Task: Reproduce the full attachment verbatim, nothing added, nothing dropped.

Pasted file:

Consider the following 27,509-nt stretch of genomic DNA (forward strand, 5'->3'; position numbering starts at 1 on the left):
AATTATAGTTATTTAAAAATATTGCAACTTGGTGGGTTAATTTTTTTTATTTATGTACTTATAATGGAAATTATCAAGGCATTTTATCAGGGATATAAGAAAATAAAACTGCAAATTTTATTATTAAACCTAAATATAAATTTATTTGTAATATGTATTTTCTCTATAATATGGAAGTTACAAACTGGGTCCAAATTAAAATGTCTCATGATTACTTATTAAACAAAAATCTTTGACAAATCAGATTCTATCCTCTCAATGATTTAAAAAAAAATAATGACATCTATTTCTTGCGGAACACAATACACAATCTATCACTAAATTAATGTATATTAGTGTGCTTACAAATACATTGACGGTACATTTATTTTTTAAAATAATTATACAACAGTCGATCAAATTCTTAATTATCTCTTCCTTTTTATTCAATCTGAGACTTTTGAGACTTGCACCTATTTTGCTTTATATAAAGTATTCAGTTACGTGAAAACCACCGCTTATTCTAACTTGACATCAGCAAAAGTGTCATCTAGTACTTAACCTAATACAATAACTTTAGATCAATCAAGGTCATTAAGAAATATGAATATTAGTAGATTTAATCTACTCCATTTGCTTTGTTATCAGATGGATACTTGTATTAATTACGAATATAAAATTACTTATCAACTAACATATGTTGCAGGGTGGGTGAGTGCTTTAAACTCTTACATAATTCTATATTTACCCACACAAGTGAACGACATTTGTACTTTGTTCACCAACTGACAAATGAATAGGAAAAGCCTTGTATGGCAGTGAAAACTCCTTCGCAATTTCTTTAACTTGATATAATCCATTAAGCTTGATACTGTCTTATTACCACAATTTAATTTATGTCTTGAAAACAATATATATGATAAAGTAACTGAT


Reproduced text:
Consider the following 27,509-nt stretch of genomic DNA (forward strand, 5'->3'; position numbering starts at 1 on the left):
AATTATAGTTATTTAAAAATATTGCAACTTGGTGGGTTAATTTTTTTTATTTATGTACTTATAATGGAAATTATCAAGGCATTTTATCAGGGATATAAGAAAATAAAACTGCAAATTTTATTATTAAACCTAAATATAAATTTATTTGTAATATGTATTTTCTCTATAATATGGAAGTTACAAACTGGGTCCAAATTAAAATGTCTCATGATTACTTATTAAACAAAAATCTTTGACAAATCAGATTCTATCCTCTCAATGATTTAAAAAAAAATAATGACATCTATTTCTTGCGGAACACAATACACAATCTATCACTAAATTAATGTATATTAGTGTGCTTACAAATACATTGACGGTACATTTATTTTTTAAAATAATTATACAACAGTCGATCAAATTCTTAATTATCTCTTCCTTTTTATTCAATCTGAGACTTTTGAGACTTGCACCTATTTTGCTTTATATAAAGTATTCAGTTACGTGAAAACCACCGCTTATTCTAACTTGACATCAGCAAAAGTGTCATCTAGTACTTAACCTAATACAATAACTTTAGATCAATCAAGGTCATTAAGAAATATGAATATTAGTAGATTTAATCTACTCCATTTGCTTTGTTATCAGATGGATACTTGTATTAATTACGAATATAAAATTACTTATCAACTAACATATGTTGCAGGGTGGGTGAGTGCTTTAAACTCTTACATAATTCTATATTTACCCACACAAGTGAACGACATTTGTACTTTGTTCACCAACTGACAAATGAATAGGAAAAGCCTTGTATGGCAGTGAAAACTCCTTCGCAATTTCTTTAACTTGATATAATCCATTAAGCTTGATACTGTCTTATTACCACAATTTAATTTATGTCTTGAAAACAATATATATGATAAAGTAACTGAT